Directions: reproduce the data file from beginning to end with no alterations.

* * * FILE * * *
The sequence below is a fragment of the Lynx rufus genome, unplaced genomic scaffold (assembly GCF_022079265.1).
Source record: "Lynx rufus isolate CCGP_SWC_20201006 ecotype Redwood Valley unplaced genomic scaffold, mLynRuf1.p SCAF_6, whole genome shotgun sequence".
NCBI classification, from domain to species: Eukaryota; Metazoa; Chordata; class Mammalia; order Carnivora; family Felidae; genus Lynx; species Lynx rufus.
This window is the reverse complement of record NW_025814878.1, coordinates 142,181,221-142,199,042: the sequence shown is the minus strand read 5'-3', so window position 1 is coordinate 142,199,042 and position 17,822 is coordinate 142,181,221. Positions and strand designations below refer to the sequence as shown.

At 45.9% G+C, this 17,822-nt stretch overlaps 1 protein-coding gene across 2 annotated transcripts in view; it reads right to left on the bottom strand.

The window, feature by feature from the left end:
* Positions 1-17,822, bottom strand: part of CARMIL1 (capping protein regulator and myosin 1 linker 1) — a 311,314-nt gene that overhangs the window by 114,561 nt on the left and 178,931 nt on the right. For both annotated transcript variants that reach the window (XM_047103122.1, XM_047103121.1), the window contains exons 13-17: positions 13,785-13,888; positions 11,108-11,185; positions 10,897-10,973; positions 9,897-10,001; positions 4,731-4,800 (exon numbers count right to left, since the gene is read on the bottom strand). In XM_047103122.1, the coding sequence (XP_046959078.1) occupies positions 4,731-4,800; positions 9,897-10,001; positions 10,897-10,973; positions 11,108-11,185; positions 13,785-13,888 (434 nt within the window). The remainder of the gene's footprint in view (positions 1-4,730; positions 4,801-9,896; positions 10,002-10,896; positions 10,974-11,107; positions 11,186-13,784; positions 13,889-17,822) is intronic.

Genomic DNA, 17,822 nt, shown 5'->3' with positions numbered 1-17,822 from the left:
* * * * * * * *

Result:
The sequence below is a fragment of the Lynx rufus genome, unplaced genomic scaffold (assembly GCF_022079265.1).
Source record: "Lynx rufus isolate CCGP_SWC_20201006 ecotype Redwood Valley unplaced genomic scaffold, mLynRuf1.p SCAF_6, whole genome shotgun sequence".
NCBI classification, from domain to species: Eukaryota; Metazoa; Chordata; class Mammalia; order Carnivora; family Felidae; genus Lynx; species Lynx rufus.
This window is the reverse complement of record NW_025814878.1, coordinates 142,181,221-142,199,042: the sequence shown is the minus strand read 5'-3', so window position 1 is coordinate 142,199,042 and position 17,822 is coordinate 142,181,221. Positions and strand designations below refer to the sequence as shown.

At 45.9% G+C, this 17,822-nt stretch overlaps 1 protein-coding gene across 2 annotated transcripts in view; it reads right to left on the bottom strand.

The window, feature by feature from the left end:
* Positions 1-17,822, bottom strand: part of CARMIL1 (capping protein regulator and myosin 1 linker 1) — a 311,314-nt gene that overhangs the window by 114,561 nt on the left and 178,931 nt on the right. For both annotated transcript variants that reach the window (XM_047103122.1, XM_047103121.1), the window contains exons 13-17: positions 13,785-13,888; positions 11,108-11,185; positions 10,897-10,973; positions 9,897-10,001; positions 4,731-4,800 (exon numbers count right to left, since the gene is read on the bottom strand). In XM_047103122.1, the coding sequence (XP_046959078.1) occupies positions 4,731-4,800; positions 9,897-10,001; positions 10,897-10,973; positions 11,108-11,185; positions 13,785-13,888 (434 nt within the window). The remainder of the gene's footprint in view (positions 1-4,730; positions 4,801-9,896; positions 10,002-10,896; positions 10,974-11,107; positions 11,186-13,784; positions 13,889-17,822) is intronic.

Genomic DNA, 17,822 nt, shown 5'->3' with positions numbered 1-17,822 from the left: